Aloizio Macedo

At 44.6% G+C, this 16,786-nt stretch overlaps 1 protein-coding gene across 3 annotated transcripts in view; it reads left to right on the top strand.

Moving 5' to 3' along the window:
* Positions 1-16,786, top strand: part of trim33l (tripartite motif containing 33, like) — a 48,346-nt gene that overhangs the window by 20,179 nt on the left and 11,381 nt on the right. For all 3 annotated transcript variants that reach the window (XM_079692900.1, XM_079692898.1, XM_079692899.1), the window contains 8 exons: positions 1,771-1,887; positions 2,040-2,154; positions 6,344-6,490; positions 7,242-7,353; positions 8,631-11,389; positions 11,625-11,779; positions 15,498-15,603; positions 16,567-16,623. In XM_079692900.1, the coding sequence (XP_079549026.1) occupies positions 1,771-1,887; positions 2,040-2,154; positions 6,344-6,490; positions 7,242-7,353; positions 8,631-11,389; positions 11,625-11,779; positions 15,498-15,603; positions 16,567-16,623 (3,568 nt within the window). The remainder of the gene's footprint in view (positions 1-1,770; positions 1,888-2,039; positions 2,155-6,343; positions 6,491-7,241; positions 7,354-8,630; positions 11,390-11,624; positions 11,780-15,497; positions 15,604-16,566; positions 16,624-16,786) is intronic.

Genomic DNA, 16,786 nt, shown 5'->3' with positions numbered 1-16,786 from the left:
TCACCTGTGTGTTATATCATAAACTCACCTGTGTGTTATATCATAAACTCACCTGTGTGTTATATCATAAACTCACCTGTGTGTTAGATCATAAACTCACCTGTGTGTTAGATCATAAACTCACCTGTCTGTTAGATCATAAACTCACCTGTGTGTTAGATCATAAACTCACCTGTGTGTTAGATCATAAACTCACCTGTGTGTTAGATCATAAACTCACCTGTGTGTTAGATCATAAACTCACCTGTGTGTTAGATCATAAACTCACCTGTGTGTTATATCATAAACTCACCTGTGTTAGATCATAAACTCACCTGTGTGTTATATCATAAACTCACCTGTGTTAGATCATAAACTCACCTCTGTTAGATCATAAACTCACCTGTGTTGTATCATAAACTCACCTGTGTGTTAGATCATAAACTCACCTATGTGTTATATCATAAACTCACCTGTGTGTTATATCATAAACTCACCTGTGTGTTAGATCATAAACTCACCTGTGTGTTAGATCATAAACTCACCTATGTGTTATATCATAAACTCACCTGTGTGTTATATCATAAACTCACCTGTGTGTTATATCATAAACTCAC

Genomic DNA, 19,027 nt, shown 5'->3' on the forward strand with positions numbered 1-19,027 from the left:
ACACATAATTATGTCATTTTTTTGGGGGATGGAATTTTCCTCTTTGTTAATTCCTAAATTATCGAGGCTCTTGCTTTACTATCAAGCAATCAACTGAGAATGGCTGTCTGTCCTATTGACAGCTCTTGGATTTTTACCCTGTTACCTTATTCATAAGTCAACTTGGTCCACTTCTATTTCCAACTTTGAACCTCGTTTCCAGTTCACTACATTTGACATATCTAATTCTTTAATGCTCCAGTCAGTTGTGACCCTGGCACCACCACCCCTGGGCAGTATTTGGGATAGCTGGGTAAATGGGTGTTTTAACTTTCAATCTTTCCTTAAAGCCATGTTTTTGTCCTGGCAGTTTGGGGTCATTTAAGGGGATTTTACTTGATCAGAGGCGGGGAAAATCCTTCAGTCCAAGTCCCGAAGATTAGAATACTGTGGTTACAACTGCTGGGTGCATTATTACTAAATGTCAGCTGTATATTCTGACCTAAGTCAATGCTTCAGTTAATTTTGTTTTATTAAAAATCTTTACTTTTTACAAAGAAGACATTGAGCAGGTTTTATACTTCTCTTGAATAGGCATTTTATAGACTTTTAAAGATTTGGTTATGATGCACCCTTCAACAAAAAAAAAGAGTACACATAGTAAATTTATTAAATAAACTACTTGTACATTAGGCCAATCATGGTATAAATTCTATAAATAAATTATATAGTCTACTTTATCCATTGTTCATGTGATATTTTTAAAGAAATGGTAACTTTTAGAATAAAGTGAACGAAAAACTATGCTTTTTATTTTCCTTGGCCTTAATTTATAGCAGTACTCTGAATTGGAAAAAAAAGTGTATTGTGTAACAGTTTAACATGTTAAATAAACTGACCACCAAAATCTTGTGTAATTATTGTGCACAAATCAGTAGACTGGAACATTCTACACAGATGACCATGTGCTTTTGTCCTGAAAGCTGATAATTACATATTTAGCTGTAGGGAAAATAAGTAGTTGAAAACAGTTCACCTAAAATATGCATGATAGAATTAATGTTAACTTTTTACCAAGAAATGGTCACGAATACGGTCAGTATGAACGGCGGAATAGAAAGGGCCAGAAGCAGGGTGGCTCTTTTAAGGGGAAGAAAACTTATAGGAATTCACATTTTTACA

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 1d comment Do monomials form a basis for the vector space of real analytic functions? @user1952009 What is the most natural extension of a concept, if not literally the same concept? May 1 awarded general-topology Apr 30 comment Torus with a point deleted is not a retract of the torus. @JohnHughes A compact set can be a retract of a noncompact set, but not conversely, since continuity preserves compactness (and the question is about the converse situation). But you are right, the remained of the proof applies to the torus minus an open disk : ). Apr 30 comment Torus with a point deleted is not a retract of the torus. @Mark One way to show this is using the fact that $T$ is Hausdorff and connected. It $T \backslash \{x_0\}$ were compact, it would be closed. But it is open, since it is the complement of a point. Since $T$ is connected, then $T \backslash \{x_0\}$ must not be closed. You can also argue directly that it will not be closed, since $x_0$ is clearly a limit point of its complement. Another way is that the torus is a compact metric space, hence complete. If you remove one point, it is not complete anymore (since such a point was clearly not isolated). Therefore, it cannot be compact. Apr 30 revised Torus with a point deleted is not a retract of the torus. added 76 characters in body Apr 30 revised Torus with a point deleted is not a retract of the torus. edited tags Apr 30 answered Torus with a point deleted is not a retract of the torus. Apr 30 comment Compact-open topology on $\operatorname{Hom}_\mathbb{R}(V,W)$ Sorry, I don't understand what you mean by "the topology is given by the vector space structure". What I mean is that, given any two topological vector spaces of the same dimension $X,Y$ (that is, the topology on $X$ and $Y$ are only assumed to be Hausdorff and to make the sum and multiplication by scalar continuous), then any isomorphism between them is a homeomorphism. If you have two different topologies on a vector space $X$, if both of them make $X$ a TVS, then the identity will therefore be a homeomorphism. This fact is a consequence of Theorem $1.21$ of Rudin's FA. Apr 30 comment Compact-open topology on $\operatorname{Hom}_\mathbb{R}(V,W)$ In the case of finite dimension, yes. In finite dimension topological vector spaces, every isomorphism is a homeomorphism. The identity in a vector space is a isomorphism, hence you have your result. If one or both are not finite dimensional, first of all we don't have $\text{Hom}_{\mathbb{R}} (V,W) \subset C^0(V,W)$. Secondly, you must tell what topologies you are considering. However, I don't know any general result. Apr 29 revised How to show that a continous function $f:\mathbb{R}^m \to \mathbb{R}$ has a maximum? added 38 characters in body Apr 29 answered How to show that a continous function $f:\mathbb{R}^m \to \mathbb{R}$ has a maximum? Apr 29 answered Differentiability of vector valued function? Apr 27 answered Argue that the iterated integral of a continuous function is continuous Apr 26 comment $T:R^3 \rightarrow R^3$. Show that there is a line L such that $T(L) =L$. What is the problem? Apr 25 comment Prove $\sum_{n = 0}^{\infty} a_n X^n$ converges at every point in $[-1,1)$ if $a_n$ is non-increasing and converges to $0$ Do you mean $\sum a_n X^n$? Otherwise, what is the radius of convergence of a series of real numbers? Apr 24 revised Every open ball of a normed vector space $E$ its homeomorph to the entire space $E$. added 575 characters in body Apr 24 answered Every open ball of a normed vector space $E$ its homeomorph to the entire space $E$. Apr 24 revised Range of this double trigonometric function edited tags Apr 24 answered Why $\displaystyle\sum_{n=1}^\infty {\ln(n^2) \over (n^2) }$ converges? Apr 24 revised Why does dual basis not span the dual space when the given vector space V is infinite dimensional? edited title